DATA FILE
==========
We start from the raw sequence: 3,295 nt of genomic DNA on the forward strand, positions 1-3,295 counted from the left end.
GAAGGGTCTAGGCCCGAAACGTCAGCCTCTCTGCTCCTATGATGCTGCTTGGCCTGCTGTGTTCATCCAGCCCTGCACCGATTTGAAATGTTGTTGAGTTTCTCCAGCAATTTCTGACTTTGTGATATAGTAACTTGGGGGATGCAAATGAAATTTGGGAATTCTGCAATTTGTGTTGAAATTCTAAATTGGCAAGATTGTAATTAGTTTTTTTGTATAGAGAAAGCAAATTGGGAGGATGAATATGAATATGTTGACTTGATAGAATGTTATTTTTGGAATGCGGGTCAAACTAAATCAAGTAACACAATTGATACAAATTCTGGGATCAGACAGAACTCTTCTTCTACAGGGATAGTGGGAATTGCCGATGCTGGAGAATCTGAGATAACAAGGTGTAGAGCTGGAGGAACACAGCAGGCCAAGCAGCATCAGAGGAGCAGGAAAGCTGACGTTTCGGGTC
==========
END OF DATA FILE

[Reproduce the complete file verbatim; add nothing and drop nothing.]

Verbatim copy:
We start from the raw sequence: 3,295 nt of genomic DNA on the forward strand, positions 1-3,295 counted from the left end.
GAAGGGTCTAGGCCCGAAACGTCAGCCTCTCTGCTCCTATGATGCTGCTTGGCCTGCTGTGTTCATCCAGCCCTGCACCGATTTGAAATGTTGTTGAGTTTCTCCAGCAATTTCTGACTTTGTGATATAGTAACTTGGGGGATGCAAATGAAATTTGGGAATTCTGCAATTTGTGTTGAAATTCTAAATTGGCAAGATTGTAATTAGTTTTTTTGTATAGAGAAAGCAAATTGGGAGGATGAATATGAATATGTTGACTTGATAGAATGTTATTTTTGGAATGCGGGTCAAACTAAATCAAGTAACACAATTGATACAAATTCTGGGATCAGACAGAACTCTTCTTCTACAGGGATAGTGGGAATTGCCGATGCTGGAGAATCTGAGATAACAAGGTGTAGAGCTGGAGGAACACAGCAGGCCAAGCAGCATCAGAGGAGCAGGAAAGCTGACGTTTCGGGTC